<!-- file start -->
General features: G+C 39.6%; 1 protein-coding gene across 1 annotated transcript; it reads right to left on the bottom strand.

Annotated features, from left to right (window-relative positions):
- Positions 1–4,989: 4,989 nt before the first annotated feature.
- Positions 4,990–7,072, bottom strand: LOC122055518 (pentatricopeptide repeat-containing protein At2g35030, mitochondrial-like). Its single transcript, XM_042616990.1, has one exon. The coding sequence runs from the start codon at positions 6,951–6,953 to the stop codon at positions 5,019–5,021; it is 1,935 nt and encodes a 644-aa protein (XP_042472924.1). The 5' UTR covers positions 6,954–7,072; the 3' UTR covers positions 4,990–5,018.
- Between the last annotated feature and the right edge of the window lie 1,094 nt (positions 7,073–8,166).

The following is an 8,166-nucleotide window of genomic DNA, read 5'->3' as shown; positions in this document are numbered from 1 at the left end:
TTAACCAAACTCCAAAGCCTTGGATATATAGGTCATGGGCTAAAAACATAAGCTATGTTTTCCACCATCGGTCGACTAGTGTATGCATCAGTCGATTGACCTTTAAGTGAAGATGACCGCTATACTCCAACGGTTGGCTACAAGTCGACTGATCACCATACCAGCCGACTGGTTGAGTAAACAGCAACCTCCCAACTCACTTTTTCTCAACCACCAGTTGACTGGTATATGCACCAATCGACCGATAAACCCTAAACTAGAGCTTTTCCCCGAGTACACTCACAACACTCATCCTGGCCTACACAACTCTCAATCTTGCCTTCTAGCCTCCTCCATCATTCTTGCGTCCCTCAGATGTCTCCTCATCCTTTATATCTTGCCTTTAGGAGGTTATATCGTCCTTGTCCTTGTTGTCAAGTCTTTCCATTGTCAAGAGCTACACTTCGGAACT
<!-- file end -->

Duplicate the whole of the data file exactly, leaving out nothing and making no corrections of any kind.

General features: G+C 39.6%; 1 protein-coding gene across 1 annotated transcript; it reads right to left on the bottom strand.

Annotated features, from left to right (window-relative positions):
- Positions 1–4,989: 4,989 nt before the first annotated feature.
- Positions 4,990–7,072, bottom strand: LOC122055518 (pentatricopeptide repeat-containing protein At2g35030, mitochondrial-like). Its single transcript, XM_042616990.1, has one exon. The coding sequence runs from the start codon at positions 6,951–6,953 to the stop codon at positions 5,019–5,021; it is 1,935 nt and encodes a 644-aa protein (XP_042472924.1). The 5' UTR covers positions 6,954–7,072; the 3' UTR covers positions 4,990–5,018.
- Between the last annotated feature and the right edge of the window lie 1,094 nt (positions 7,073–8,166).

The following is an 8,166-nucleotide window of genomic DNA, read 5'->3' as shown; positions in this document are numbered from 1 at the left end:
TTAACCAAACTCCAAAGCCTTGGATATATAGGTCATGGGCTAAAAACATAAGCTATGTTTTCCACCATCGGTCGACTAGTGTATGCATCAGTCGATTGACCTTTAAGTGAAGATGACCGCTATACTCCAACGGTTGGCTACAAGTCGACTGATCACCATACCAGCCGACTGGTTGAGTAAACAGCAACCTCCCAACTCACTTTTTCTCAACCACCAGTTGACTGGTATATGCACCAATCGACCGATAAACCCTAAACTAGAGCTTTTCCCCGAGTACACTCACAACACTCATCCTGGCCTACACAACTCTCAATCTTGCCTTCTAGCCTCCTCCATCATTCTTGCGTCCCTCAGATGTCTCCTCATCCTTTATATCTTGCCTTTAGGAGGTTATATCGTCCTTGTCCTTGTTGTCAAGTCTTTCCATTGTCAAGAGCTACACTTCGGAACT